The Homestead: a stunning Cheshire garden in High Legh

Garden with acer

The pathway around the central border with the stunning acer taking centre stage at Janet Bashforth's High Legh Garden - Credit: Alison Moore

Our gardens writer and photographer finds royal tributes and a riot of colour in the garden created by the county organiser of the Cheshire branch of the NGS

Moving into a new home where the garden is a blank canvas, can be a dream come true for garden lovers and that’s exactly how Janet Bashforth felt when she moved into The Homestead at High Legh back in 2014. 
     
Putting her garden design skills to good use, Janet set about creating a layout that would accommodate masses of planting, a stylish greenhouse and a wildlife-friendly garden pond. 

Although the garden was a relatively modest size, the use of tall planting in the large central border, surrounded by a series of pathways, created an air of mystery that encouraged a journey through the garden, taking in the different seating areas and exploring little nooks and crannies along the way.  

Garden border

A view through the half-mood border towards one of the seating areas at The Homestead at High Legh - Credit: Alison Moore

In addition to the large border in the main part of the garden, Janet added an outer half-moon border with a curved pathway separating the two. This gave an extra dimension to the planting and was filled with box balls for year-round structure, and softened with Stipa tenuissima ‘Wind Whispers’ and summer-flowering Allium sphaerocephalon.  

Flowers in garden

Erysimum ‘Bowles Mauve’ and Linaria purpurea line the path at The Homestead, High Legh - Credit: Alison Moore

The central feature plant in the large border itself is an Acer palmatum with beautiful red foliage, and this is surrounded by an abundance of perennials including salvia, astrantia and hardy geraniums. hese were selected by Janet to give long-lasting colour throughout the summer months and were perfect choices to get a new garden established quickly. 
                                   
A greenhouse was a must for Janet, but because of the size and shape of the garden, it needed to be in full view rather than tucked away in a functional corner.

Janet chose to make it a focal point in its own right and now it blends beautifully into its surroundings. 
   
I asked Janet what her biggest challenges had been with the garden, and she told me that once the basic structure had been created, the hard landscaping laid and key trees and shrubs planted, the difficult decisions came with the choice of the rest of the plants and what to put where.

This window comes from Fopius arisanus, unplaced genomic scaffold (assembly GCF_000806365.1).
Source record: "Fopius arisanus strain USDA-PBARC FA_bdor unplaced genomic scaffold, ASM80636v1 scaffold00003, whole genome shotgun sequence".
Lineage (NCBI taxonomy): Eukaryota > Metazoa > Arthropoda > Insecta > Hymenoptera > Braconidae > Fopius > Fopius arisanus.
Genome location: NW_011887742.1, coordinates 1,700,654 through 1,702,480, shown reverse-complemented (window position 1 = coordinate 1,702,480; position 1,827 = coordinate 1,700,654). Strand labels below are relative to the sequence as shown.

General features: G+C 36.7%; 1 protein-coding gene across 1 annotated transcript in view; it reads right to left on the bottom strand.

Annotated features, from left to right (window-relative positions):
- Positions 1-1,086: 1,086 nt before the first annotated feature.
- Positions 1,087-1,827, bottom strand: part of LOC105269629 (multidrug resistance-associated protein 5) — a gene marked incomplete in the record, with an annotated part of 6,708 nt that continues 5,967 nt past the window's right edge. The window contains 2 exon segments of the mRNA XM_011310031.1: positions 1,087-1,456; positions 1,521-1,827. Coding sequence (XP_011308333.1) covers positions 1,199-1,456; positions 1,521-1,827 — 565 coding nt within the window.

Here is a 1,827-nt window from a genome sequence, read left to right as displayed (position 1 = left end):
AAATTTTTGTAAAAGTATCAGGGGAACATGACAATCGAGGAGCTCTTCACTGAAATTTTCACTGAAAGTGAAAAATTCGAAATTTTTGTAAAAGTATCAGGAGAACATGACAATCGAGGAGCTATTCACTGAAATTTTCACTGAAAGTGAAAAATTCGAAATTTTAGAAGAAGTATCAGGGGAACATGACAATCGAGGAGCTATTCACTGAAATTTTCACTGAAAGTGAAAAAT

Rosa ‘A Rose of Distinction’

Rosa ‘A Rose of Distinction’ - Credit: Alison Moore

Like most newly planted gardens there have been some things that worked better than others, but part of the joy of gardening is the ability to experiment with what works and what doesn’t. 

The only things that remain of the original plot these days are one of the garden buildings and a couple of birch trees that provide the perfect support for the lovely rambling rose ‘Francis E Lester’. 
  

Rambling rose

Rambling rose ‘Francis E lester’ in Janet Bashforth's garden - Credit: Alison Moore

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Janet has a particular love of roses and clematis and there are a number of varieties throughout the garden including the lovely Rosa ‘A Rose of Distinction’ launched by Fryers Roses in 2014 to celebrate the 10-year milestone for Cheshire Gardens of Distinction.

Clematis ‘Princess Diana’

Clematis ‘Princess Diana’ in Janet Bashforth's Cheshire garden - Credit: Alison Moore

In the year of the Platinum Jubilee of Queen Elizabeth II, it is also rather apt that many of Janet’s favourites have a royal flavour to them. Among an impressive collection of clematis, can be found Clematis ‘Prince Charles’, Clematis ‘Prince George’, Clematis Princess Kate and Clematis ‘Princess Diana’. 

Woman in garden

Janet Bashforth, Cheshire organiser for the NGS - Credit: Janet Bashforth

Janet is county organiser for the Cheshire branch of the National Garden Scheme, which has more than 80 wonderful open gardens, which raise money for charity.

The Homestead, 2 Fanners Lane, High Legh WA16 0RZ, is open on June 25 and 26 and full details of all opening dates and times can be found in the 2022 NGS handbook available at garden centres, or by searching online at ngs.org.uk/find-a-garden 

Tips for planting a new garden

o Check your soil by doing a PH test and looking at what grows well in your area

o Think about the aspect: which are the sunny areas and which will be in shade

o Choose your trees and shrubs first as they will provide the basic structure for the garden.

o Use perennials and bulbs to fill in the spaces and provide year-round colour

o Don’t be afraid to move a plant if you feel it is in the wrong place

Alison Moore of Renaissance Garden Design is a garden designer based in Sale 
with a passion for garden photography, who blogs about her garden and other gardens she visits in Cheshire. Visit renaissance-gardendesign.co.uk
Twitter: @renaissancegd  
Instagram @a1isonmoore

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